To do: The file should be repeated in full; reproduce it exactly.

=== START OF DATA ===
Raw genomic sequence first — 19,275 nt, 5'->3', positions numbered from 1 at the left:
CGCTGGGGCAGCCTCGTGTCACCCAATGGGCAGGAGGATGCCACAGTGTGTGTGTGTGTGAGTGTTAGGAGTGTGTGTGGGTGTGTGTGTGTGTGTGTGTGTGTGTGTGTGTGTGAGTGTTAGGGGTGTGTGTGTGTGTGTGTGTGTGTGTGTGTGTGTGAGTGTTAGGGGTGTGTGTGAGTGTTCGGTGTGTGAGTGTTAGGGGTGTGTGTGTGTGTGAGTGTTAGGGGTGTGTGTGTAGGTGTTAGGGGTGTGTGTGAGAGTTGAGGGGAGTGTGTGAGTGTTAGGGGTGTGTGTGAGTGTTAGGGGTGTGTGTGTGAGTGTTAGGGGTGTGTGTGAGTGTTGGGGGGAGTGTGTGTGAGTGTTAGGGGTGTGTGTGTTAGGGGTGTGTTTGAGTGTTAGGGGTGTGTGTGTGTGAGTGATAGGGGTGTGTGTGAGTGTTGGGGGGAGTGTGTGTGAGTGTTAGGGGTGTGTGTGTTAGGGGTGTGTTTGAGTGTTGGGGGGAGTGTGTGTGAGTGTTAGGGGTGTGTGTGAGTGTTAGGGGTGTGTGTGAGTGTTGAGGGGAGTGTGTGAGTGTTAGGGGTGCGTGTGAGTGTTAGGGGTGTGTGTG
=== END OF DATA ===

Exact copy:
Raw genomic sequence first — 19,275 nt, 5'->3', positions numbered from 1 at the left:
CGCTGGGGCAGCCTCGTGTCACCCAATGGGCAGGAGGATGCCACAGTGTGTGTGTGTGTGAGTGTTAGGAGTGTGTGTGGGTGTGTGTGTGTGTGTGTGTGTGTGTGTGTGTGTGAGTGTTAGGGGTGTGTGTGTGTGTGTGTGTGTGTGTGTGTGTGTGAGTGTTAGGGGTGTGTGTGAGTGTTCGGTGTGTGAGTGTTAGGGGTGTGTGTGTGTGTGAGTGTTAGGGGTGTGTGTGTAGGTGTTAGGGGTGTGTGTGAGAGTTGAGGGGAGTGTGTGAGTGTTAGGGGTGTGTGTGAGTGTTAGGGGTGTGTGTGTGAGTGTTAGGGGTGTGTGTGAGTGTTGGGGGGAGTGTGTGTGAGTGTTAGGGGTGTGTGTGTTAGGGGTGTGTTTGAGTGTTAGGGGTGTGTGTGTGTGAGTGATAGGGGTGTGTGTGAGTGTTGGGGGGAGTGTGTGTGAGTGTTAGGGGTGTGTGTGTTAGGGGTGTGTTTGAGTGTTGGGGGGAGTGTGTGTGAGTGTTAGGGGTGTGTGTGAGTGTTAGGGGTGTGTGTGAGTGTTGAGGGGAGTGTGTGAGTGTTAGGGGTGCGTGTGAGTGTTAGGGGTGTGTGTG